SalemNews.com, Salem, MA

October 22, 2013

Our view: Official silence does not serve the public good


The Salem News

---- — A person who does not have the courage to speak his or her mind has no business holding public office.

There is a disturbing trend among elected officials across the region to adopt self-imposed gag orders, refusing to discuss or speak to the general public on matters of concern to the community. Instead, they defer to a board chairman or paid administrator to speak for them. More often than not, those designated speakers have nothing to say, as well.

These officials justify giving their constituents the silent treatment with the need for board unity or to guard against liability concerns. Nonsense. They are instead denying their constituents the full representation in local government that they were elected to provide.

If officials are unwilling to speak to those who elected them, voters should replace them with others who better understand the function of representative government.

Reporter John Toole of our sister paper The Eagle-Tribune found a number of examples of elected officials who have nothing to say. In Derry, N.H., the Town Council will not discuss details of a decision to terminate the town administrator without cause. In the Timberlane Regional School District in Plaistow, N.H., it is policy that only the chairman officially speaks for the School Board outside meetings. In that town, library trustees refer questions to their chairman.

“That’s not right,” Windham (N.H.) Taxpayers Coalition board member Ken Eyring told Toole. “They are working for the people. When people clam up and shield information from the public, they are not performing their duties with the public’s good in mind.”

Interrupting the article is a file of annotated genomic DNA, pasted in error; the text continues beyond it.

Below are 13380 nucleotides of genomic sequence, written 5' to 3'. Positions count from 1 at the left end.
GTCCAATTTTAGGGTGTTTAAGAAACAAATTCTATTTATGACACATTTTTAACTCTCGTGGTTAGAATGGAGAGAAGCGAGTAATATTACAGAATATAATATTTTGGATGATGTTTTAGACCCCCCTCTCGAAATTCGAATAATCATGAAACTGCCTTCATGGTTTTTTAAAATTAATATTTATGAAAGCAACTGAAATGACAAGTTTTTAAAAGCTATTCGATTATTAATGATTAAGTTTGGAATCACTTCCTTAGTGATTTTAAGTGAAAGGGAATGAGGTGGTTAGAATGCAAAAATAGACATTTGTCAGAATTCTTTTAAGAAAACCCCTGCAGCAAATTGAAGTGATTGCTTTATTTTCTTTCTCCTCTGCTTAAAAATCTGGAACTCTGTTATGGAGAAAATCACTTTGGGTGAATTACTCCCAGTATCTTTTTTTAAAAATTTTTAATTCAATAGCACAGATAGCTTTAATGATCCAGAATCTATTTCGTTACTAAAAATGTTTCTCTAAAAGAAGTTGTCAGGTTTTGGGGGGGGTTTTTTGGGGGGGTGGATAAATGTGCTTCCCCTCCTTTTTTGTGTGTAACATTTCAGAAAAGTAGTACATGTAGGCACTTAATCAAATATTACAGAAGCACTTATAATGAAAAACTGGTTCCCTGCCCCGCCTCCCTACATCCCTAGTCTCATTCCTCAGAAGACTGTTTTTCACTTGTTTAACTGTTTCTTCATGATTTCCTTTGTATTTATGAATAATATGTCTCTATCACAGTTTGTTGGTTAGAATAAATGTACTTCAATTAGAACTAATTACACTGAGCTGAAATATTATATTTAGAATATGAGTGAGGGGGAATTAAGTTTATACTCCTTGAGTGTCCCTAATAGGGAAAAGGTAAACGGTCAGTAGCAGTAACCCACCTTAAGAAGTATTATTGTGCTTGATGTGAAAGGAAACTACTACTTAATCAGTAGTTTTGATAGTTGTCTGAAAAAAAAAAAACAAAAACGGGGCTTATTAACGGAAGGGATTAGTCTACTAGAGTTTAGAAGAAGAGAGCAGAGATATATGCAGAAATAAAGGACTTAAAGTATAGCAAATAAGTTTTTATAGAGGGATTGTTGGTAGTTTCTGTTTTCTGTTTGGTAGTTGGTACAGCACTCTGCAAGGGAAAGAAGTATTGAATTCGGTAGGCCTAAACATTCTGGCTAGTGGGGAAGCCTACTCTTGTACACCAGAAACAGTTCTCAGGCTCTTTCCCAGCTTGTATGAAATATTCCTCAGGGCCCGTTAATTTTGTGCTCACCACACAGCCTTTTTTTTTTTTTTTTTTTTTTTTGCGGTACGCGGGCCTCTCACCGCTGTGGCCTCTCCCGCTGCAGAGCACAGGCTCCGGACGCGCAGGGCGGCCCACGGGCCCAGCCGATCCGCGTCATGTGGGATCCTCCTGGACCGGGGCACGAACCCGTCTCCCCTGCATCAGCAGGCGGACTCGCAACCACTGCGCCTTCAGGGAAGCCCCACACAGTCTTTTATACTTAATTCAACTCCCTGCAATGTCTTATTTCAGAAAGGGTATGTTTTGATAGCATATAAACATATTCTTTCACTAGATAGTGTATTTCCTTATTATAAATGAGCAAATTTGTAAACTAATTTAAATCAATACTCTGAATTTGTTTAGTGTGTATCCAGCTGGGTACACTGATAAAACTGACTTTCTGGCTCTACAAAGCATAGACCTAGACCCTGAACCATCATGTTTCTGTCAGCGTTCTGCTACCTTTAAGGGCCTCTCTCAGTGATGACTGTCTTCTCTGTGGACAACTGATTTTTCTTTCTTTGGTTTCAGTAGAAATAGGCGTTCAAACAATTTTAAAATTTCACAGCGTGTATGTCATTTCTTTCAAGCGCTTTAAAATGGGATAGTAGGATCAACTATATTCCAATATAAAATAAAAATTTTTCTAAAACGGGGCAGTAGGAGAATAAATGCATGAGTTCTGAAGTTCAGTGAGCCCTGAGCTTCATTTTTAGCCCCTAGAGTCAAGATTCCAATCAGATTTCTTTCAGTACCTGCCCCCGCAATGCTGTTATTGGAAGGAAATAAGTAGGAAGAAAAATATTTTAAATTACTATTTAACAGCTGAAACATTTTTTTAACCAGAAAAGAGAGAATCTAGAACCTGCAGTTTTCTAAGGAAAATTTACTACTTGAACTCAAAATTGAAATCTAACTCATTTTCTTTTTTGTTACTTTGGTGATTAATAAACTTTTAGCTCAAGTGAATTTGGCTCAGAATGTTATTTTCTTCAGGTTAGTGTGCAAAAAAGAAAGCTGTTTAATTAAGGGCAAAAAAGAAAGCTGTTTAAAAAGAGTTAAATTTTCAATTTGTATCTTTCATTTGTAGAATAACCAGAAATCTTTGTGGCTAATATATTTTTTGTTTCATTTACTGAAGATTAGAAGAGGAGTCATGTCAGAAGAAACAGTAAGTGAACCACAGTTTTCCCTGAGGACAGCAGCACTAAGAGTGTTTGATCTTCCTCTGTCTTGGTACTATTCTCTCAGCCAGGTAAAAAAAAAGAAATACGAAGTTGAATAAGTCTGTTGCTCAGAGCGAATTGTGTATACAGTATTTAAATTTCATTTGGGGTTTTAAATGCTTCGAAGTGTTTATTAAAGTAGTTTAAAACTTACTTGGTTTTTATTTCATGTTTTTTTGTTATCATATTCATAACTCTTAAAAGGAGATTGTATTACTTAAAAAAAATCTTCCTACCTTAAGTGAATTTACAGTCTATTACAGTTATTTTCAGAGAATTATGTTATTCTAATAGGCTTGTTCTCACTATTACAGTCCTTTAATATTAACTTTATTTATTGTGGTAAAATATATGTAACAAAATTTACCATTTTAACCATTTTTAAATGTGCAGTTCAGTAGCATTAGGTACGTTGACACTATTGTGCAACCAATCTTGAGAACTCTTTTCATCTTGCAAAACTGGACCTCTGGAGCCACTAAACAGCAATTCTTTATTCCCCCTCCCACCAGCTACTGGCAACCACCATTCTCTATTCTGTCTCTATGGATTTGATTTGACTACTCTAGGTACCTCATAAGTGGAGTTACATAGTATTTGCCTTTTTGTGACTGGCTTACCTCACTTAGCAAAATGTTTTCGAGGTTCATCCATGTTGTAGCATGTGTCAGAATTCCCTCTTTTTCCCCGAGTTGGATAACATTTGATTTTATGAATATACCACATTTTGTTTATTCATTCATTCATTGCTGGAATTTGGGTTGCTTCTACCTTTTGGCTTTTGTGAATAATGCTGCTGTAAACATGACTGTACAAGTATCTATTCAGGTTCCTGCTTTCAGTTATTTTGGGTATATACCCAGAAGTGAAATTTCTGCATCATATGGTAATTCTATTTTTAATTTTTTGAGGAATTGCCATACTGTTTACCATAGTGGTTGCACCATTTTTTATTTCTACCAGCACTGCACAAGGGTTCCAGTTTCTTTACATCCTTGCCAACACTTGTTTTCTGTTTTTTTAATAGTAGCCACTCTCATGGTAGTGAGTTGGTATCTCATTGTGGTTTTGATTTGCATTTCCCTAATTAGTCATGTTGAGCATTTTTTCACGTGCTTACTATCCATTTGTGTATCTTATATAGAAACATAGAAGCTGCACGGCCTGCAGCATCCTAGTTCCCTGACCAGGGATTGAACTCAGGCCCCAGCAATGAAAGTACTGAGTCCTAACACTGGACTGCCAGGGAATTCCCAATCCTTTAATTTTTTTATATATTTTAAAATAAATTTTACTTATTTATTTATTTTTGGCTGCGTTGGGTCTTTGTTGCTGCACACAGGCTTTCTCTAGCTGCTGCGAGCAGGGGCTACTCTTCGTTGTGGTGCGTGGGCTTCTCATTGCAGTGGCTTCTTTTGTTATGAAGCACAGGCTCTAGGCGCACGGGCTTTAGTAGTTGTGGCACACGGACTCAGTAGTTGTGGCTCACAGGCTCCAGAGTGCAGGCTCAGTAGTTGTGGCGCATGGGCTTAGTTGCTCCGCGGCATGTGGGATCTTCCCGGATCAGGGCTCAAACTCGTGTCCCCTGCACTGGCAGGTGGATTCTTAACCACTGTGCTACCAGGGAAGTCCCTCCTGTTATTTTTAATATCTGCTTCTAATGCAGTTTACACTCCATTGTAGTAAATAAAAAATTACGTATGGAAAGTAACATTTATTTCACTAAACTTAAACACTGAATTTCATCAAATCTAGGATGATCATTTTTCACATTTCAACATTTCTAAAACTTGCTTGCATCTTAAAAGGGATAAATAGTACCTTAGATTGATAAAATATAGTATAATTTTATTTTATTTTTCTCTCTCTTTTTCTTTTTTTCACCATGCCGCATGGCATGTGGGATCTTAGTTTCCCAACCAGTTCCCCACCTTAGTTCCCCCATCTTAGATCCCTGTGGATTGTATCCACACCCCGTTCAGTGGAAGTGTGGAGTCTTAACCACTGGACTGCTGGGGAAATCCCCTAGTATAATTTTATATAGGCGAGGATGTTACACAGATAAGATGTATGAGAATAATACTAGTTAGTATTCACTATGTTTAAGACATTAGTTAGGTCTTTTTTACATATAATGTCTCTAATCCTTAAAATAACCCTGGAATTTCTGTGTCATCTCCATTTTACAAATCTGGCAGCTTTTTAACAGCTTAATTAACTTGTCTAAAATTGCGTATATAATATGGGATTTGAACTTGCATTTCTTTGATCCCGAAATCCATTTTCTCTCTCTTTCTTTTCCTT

“These are elected officials doing the people’s business,” Granite State Taxpayers chairman Jim Adams said.

In Derry, the behavior of the town administrator has been the talk of the town. John Anderson faces two misdemeanor charges over an incident at his home in which police say he exposed himself and masturbated in front of a satellite television salesman.

Anderson, 50, was initially placed on paid leave following the July 12 incident. After state police issued an arrest warrant, the council voted on Aug. 20 to place him on unpaid leave.

Last week, the Town Council voted not to renew Anderson’s contract and to pay him severance. They also returned him to paid leave until Oct. 25 — the day his three-year contract with the town ends.

The council had imposed a gag order on itself and will not reveal any details of the severance package or discuss its decision.

A former town councilor, Kevin Coyle, has filed a Right-to-Know Law request with the town to get details of the severance arrangement, which he estimates at $43,000.

Derry Councilors Al Dimmock and Phyllis Katsakiores told Toole that it’s difficult for them as elected officials to remain mum on a significant local issue.

Katsakiores said some people have approached her in church to ask about the situation.

“It is really frustrating because I think people have a right to know,” she said. “I don’t like this being kept behind closed doors. It just really bothers me. The taxpayers have a right to know what’s going on.”

Then speak up.

Falling back on “gag orders” and “policy” is just another way for elected officials to dodge their responsibility to the people who elected them.

Those who will not stand up and defend the right of the public to know what’s going on in their government do not deserve the trust of the people — or their votes.